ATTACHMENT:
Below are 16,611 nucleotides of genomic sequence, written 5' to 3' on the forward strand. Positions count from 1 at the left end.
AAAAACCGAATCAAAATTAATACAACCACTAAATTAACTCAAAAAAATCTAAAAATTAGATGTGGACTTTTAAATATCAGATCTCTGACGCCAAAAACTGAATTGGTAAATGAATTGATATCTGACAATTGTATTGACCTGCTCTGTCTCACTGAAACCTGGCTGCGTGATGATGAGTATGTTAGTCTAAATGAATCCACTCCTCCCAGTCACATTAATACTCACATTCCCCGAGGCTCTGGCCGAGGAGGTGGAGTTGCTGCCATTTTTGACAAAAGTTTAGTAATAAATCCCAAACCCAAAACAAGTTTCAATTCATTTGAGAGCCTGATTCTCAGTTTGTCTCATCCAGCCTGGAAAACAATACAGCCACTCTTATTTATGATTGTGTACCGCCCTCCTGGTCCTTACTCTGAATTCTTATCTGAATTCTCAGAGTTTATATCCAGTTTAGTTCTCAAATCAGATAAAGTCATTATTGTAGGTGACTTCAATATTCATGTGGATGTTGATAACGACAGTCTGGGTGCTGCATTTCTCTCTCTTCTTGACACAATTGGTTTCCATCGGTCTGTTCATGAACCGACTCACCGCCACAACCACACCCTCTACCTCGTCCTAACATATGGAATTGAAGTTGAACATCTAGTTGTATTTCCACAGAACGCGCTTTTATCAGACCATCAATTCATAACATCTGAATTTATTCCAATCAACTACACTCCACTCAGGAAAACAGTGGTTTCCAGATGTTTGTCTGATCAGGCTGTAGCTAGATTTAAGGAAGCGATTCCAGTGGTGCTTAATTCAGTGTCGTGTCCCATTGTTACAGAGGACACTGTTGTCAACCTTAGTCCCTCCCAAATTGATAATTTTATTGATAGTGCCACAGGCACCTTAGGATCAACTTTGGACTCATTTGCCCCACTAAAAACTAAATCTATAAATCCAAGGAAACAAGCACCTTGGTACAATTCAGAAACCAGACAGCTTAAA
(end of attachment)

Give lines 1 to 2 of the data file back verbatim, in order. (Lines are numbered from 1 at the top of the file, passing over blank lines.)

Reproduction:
Below are 16,611 nucleotides of genomic sequence, written 5' to 3' on the forward strand. Positions count from 1 at the left end.
AAAAACCGAATCAAAATTAATACAACCACTAAATTAACTCAAAAAAATCTAAAAATTAGATGTGGACTTTTAAATATCAGATCTCTGACGCCAAAAACTGAATTGGTAAATGAATTGATATCTGACAATTGTATTGACCTGCTCTGTCTCACTGAAACCTGGCTGCGTGATGATGAGTATGTTAGTCTAAATGAATCCACTCCTCCCAGTCACATTAATACTCACATTCCCCGAGGCTCTGGCCGAGGAGGTGGAGTTGCTGCCATTTTTGACAAAAGTTTAGTAATAAATCCCAAACCCAAAACAAGTTTCAATTCATTTGAGAGCCTGATTCTCAGTTTGTCTCATCCAGCCTGGAAAACAATACAGCCACTCTTATTTATGATTGTGTACCGCCCTCCTGGTCCTTACTCTGAATTCTTATCTGAATTCTCAGAGTTTATATCCAGTTTAGTTCTCAAATCAGATAAAGTCATTATTGTAGGTGACTTCAATATTCATGTGGATGTTGATAACGACAGTCTGGGTGCTGCATTTCTCTCTCTTCTTGACACAATTGGTTTCCATCGGTCTGTTCATGAACCGACTCACCGCCACAACCACACCCTCTACCTCGTCCTAACATATGGAATTGAAGTTGAACATCTAGTTGTATTTCCACAGAACGCGCTTTTATCAGACCATCAATTCATAACATCTGAATTTATTCCAATCAACTACACTCCACTCAGGAAAACAGTGGTTTCCAGATGTTTGTCTGATCAGGCTGTAGCTAGATTTAAGGAAGCGATTCCAGTGGTGCTTAATTCAGTGTCGTGTCCCATTGTTACAGAGGACACTGTTGTCAACCTTAGTCCCTCCCAAATTGATAATTTTATTGATAGTGCCACAGGCACCTTAGGATCAACTTTGGACTCATTTGCCCCACTAAAAACTAAATCTATAAATCCAAGGAAACAAGCACCTTGGTACAATTCAGAAACCAGACAGCTTAAA